Weekly Banking Insight: Holcim’s Split, Haleon’s ChapStick Deal, and more
Welcome back to this weekly insight article! This week we are definitely witnessing some strong moves in M&A but also looking at stricter competition authority in the UK. Let’s dive deeper into what’s unfolded in the past week in investment banking.
Holcim parting ways from its North American business arm
Swiss cement company Holcim is about to separate its North American business. The North American arm, a key contributor to Holcim’s sales, may be listed in the US. Holcim, formed in a 2015 merger, is valued at around $43.1bn. In 2023, its North American segment was expected to contribute $12bn, comprising 40% of the group’s total sales. The company, active in deals since its merger, recently sold its Indian businesses and acquired Firestone Building Products. The move aligns with the trend of European companies seeking US listings for higher valuations.
Haleon’s ChapStick sold to Yellow Wood Partners for $430m
Haleon is selling ChapStick to Yellow Wood Partners for $430m, aiming to simplify its portfolio and reduce debt. The London-listed company, spun off from GSK in 2022, seeks agility through streamlining and prior brand sales. CEO Brian McNamara emphasized ChapStick’s non-core status. The deal may pave the way for buybacks, easing leverage concerns. Haleon plans £300m in cost savings over three years, with £150m restructuring costs. Yellow Wood gains a passive stake in Suave Brands, part of its Unilever acquisition. This marks Yellow Wood’s fifth consumer goods sector carve-out in four years.
Crédit Agricole invests in Worldline
Crédit Agricole has acquired a 7% stake in payment group Worldline, forming a strategic partnership for a joint venture in merchant payments in France. Building on their April agreement, the collaboration aims to create a major player in French payment services for merchants. Worldline, facing a turbulent year with a 60% market value drop, will combine technological capabilities with Crédit Agricole’s distribution networks. While analysts believe it won’t materially change Worldline’s current challenges, the deal positions Crédit Agricole as a top three shareholder, signaling support for Worldline’s European payment market ambitions.
Française des Jeux (FDJ) acquired Kindred for €2.6bn
French lottery operator Française des Jeux (FDJ) has acquired Stockholm-listed gambling group Kindred for €2.6bn, forming one of Europe’s largest betting companies. Kindred’s board unanimously recommended FDJ’s all-cash offer, valuing shares at SKr130 ($12.47) each. The deal enhances FDJ’s position in French online betting, where it holds a lottery services monopoly, and provides an avenue for international expansion. Post-acquisition, 20% of FDJ’s revenue will come from international markets. Kindred, one of Europe’s top-five betting operators, aims for EBITDA over £250m in 2024. The acquisition follows Kindred’s sales process initiated in April amid activist investor pressure.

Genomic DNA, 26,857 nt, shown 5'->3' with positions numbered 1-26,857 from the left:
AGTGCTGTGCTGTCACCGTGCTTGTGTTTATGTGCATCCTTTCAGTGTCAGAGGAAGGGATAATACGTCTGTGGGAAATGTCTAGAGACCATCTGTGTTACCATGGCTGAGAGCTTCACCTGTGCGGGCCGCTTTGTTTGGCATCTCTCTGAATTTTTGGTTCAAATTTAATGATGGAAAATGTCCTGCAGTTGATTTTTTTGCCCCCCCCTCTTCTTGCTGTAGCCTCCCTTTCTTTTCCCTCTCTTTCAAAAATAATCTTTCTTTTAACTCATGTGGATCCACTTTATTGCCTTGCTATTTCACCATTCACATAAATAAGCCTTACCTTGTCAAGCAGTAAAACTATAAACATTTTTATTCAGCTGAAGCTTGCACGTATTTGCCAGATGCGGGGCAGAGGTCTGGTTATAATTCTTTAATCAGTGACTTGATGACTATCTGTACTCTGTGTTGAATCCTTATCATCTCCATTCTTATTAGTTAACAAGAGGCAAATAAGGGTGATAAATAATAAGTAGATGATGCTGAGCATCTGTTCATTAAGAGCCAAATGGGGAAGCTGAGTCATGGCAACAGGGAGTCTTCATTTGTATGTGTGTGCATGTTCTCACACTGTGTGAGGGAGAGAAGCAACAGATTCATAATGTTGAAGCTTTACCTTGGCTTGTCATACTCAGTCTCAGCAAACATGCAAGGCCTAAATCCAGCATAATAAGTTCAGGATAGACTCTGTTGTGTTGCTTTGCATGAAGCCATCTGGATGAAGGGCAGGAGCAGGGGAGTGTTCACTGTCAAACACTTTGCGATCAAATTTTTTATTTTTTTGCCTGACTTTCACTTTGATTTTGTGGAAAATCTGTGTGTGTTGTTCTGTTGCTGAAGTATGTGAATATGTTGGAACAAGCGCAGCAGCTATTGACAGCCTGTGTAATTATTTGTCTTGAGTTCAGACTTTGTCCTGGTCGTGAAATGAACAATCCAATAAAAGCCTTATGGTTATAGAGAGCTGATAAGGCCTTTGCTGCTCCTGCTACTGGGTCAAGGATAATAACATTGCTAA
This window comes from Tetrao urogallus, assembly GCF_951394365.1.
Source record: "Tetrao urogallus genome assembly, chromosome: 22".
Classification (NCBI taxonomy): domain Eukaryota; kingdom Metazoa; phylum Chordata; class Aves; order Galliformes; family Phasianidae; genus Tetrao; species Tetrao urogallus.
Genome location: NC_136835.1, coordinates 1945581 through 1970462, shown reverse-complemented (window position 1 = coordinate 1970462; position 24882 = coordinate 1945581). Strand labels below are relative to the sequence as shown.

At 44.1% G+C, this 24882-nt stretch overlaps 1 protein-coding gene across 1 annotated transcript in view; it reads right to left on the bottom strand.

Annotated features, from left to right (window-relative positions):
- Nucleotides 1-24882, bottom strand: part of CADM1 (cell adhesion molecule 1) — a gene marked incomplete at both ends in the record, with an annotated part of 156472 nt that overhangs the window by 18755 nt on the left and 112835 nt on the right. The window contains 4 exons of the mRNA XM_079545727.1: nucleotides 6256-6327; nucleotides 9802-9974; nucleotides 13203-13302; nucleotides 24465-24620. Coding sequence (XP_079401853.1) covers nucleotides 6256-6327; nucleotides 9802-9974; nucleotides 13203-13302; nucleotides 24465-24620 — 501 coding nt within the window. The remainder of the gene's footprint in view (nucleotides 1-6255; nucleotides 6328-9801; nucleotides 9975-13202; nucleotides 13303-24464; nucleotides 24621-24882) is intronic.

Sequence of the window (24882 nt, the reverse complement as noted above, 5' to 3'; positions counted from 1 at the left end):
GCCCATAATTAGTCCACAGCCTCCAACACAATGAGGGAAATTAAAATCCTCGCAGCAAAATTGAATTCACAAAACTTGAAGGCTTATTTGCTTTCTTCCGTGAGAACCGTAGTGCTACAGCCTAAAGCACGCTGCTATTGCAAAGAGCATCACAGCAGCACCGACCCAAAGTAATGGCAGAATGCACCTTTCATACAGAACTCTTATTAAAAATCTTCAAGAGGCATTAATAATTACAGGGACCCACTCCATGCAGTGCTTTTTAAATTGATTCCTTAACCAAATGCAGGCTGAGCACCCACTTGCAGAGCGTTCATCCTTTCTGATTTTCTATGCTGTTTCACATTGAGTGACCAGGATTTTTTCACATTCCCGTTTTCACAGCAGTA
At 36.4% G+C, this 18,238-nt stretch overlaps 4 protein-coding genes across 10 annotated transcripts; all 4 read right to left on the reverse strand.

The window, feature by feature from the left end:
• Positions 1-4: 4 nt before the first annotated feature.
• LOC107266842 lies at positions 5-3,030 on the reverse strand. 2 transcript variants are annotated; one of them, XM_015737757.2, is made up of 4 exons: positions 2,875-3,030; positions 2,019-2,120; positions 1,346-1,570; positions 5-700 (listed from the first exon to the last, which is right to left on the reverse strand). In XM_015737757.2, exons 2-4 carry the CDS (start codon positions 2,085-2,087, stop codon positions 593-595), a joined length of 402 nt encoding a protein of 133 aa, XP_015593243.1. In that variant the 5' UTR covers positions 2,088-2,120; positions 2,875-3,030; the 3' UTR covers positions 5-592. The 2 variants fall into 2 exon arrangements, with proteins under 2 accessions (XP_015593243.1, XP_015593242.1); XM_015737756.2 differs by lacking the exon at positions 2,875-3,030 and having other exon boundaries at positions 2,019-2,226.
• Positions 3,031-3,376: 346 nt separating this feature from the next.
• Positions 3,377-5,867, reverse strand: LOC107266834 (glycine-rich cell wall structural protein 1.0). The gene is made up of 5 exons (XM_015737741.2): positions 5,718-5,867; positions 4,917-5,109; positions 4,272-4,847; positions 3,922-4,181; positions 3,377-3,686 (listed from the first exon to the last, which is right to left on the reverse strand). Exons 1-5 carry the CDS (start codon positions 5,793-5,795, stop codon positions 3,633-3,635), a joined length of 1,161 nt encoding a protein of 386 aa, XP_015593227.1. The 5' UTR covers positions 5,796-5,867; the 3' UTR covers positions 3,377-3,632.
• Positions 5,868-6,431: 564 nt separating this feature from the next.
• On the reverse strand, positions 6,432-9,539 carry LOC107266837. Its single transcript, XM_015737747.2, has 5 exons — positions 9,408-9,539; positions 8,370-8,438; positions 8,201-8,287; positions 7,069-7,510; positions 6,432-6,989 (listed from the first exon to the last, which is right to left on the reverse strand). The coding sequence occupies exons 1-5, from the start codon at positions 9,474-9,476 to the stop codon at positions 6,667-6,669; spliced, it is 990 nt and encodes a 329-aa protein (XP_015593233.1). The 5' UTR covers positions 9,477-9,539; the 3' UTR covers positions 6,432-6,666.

Vistra Energy’s complexities with its $476m TRA buyout
Vistra Energy purchased 76% of its Tax Receivable Agreement (TRA) for $476m, using SEC-registered preferred stock. The TRA, stemming from Vistra’s Chapter 11 restructuring, represents future tax savings. The $650m gross present value aligns with the latest balance sheet. Vistra secured amendments, resembling exit consents, limiting TRA holders’ information access and altering terms. This move sparked speculation about a potential capital structure cleanup preceding a leveraged buyout. Vistra may buy the remaining TRA units, rewarding initial participants if subsequent buyouts yield higher prices per unit within six months.
Other key highlights during the week:
- UK’s competition authority CMA to investigate Vodafone-Three UK’s merger, that is poised to make the merged company UK’s largest mobile operator, over concerns regarding national security risk raised because of UAE’s stake in Vodafone as well as harming competition after merger
- Blackstone is anticipating M&A deal flow to rise since it has indicated plans to step up dealmaking activity before market rebounds and prices rise again
- UK scrutinising Abu-Dhabi backed RedBird IMI for taking over Telegraph Media Group for £600m over concerns regarding the proposed corporate structure
- Zelis exploring an IPO of $15bn+ giving an exit to Bain Capital and Parthenon Capital
- Succession and team moves at JPMorgan and LVMH are ones to watch
- JetBlue-Spirit Airlines deal may be terminated
- Buyout financing seems to be moving away from traditional debt to the likes of mezzanine debt and NAV financing
The above activity clearly indicates that dealmaking is certainly a priority for businesses the year. Bankers and business owners are finding ways to deal with high interest rates. Having said that, the optimism is relying on interest rates stabilising and eventually falling by end of this year or early next year. Also it seems IPOs are gaining momentum especially in the US and seems UK is quite concerned of Middle East’s investments in the county. It was a busy week for investment banking and hope it remains busy throughout the year.
Hope this is helpful and stay tuned for more such weekly updates!
Sources: Financial Times, Bloomberg and Desktop Research
Disclaimer: This article provides educational content on fixed income trading, aiming to simplify complex concepts for novice readers. It does not constitute financial advice, and readers should conduct their research or consult financial professionals before making investment decisions. Market conditions can change, impacting the performance of strategies discussed. The recent developments section is based on publicly available information and may not capture all market nuances.
February 18, 2024
February 10, 2024
February 9, 2024